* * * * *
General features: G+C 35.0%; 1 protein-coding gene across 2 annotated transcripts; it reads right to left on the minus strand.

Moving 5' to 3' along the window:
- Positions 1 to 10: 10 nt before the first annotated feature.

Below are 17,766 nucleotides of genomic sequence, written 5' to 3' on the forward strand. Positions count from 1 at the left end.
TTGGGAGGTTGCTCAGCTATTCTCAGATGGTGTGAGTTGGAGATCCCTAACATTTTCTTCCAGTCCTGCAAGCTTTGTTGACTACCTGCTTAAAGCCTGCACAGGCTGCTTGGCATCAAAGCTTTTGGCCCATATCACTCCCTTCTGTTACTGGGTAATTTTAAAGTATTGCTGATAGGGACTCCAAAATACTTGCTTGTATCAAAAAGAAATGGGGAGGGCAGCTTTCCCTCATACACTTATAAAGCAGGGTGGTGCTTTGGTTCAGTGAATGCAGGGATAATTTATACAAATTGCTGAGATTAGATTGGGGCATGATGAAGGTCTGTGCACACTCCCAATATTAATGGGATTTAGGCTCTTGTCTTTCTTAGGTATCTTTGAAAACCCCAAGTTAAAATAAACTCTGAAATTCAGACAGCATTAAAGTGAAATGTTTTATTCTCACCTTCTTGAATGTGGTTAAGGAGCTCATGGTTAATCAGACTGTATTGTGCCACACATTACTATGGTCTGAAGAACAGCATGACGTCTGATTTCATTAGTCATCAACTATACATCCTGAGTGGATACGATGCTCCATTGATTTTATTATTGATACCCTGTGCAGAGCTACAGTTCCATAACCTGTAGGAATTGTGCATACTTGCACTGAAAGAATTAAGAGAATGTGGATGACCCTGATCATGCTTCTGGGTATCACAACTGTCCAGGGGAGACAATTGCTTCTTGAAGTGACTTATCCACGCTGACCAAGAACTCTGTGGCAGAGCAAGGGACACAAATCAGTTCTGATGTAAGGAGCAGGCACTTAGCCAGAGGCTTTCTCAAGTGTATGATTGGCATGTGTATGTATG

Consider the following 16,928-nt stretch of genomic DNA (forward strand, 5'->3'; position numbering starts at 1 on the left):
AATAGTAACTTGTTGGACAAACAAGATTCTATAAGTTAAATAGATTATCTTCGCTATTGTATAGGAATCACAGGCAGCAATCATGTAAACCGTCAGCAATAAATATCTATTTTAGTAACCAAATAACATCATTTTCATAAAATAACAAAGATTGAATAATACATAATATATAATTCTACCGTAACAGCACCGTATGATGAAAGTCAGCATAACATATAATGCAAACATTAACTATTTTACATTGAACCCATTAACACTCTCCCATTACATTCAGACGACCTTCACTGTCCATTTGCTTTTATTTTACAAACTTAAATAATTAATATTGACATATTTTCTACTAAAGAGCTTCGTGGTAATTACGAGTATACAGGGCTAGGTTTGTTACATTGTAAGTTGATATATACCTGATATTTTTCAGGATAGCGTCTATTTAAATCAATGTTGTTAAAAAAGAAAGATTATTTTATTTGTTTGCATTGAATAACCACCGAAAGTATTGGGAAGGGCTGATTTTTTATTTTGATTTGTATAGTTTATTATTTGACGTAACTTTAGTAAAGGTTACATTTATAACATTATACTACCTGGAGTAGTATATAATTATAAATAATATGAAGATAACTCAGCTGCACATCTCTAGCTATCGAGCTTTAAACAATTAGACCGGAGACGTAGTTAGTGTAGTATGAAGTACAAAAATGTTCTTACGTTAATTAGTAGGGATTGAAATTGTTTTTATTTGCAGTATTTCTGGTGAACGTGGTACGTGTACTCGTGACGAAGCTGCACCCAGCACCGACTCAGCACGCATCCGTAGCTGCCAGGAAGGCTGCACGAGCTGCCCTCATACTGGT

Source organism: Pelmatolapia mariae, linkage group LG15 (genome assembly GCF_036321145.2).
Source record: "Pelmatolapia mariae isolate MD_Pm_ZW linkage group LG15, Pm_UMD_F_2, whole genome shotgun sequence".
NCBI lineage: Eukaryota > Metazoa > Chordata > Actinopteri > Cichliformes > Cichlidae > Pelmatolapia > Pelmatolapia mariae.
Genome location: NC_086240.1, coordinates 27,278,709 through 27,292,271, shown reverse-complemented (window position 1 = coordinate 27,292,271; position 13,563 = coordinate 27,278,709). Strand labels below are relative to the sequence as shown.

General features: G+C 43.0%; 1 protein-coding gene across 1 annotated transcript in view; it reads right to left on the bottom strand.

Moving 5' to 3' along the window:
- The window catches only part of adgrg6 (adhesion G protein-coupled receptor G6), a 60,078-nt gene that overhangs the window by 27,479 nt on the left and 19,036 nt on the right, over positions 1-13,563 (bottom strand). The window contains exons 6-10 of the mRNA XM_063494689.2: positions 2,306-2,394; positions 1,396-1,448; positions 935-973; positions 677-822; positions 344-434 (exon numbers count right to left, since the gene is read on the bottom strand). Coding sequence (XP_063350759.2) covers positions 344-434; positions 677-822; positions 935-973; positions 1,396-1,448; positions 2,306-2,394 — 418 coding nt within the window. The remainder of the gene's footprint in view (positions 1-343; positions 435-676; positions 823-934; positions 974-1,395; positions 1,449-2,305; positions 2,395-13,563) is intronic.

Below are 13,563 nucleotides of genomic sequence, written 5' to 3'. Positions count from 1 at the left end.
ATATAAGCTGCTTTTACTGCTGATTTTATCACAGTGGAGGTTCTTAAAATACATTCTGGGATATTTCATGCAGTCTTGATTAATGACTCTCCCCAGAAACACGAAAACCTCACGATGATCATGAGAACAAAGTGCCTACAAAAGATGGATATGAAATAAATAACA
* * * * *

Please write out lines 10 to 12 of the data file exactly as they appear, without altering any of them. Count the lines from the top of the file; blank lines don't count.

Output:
NCBI lineage: Eukaryota > Metazoa > Chordata > Actinopteri > Cichliformes > Cichlidae > Pelmatolapia > Pelmatolapia mariae.
Genome location: NC_086240.1, coordinates 27,278,709 through 27,292,271, shown reverse-complemented (window position 1 = coordinate 27,292,271; position 13,563 = coordinate 27,278,709). Strand labels below are relative to the sequence as shown.

General features: G+C 43.0%; 1 protein-coding gene across 1 annotated transcript in view; it reads right to left on the bottom strand.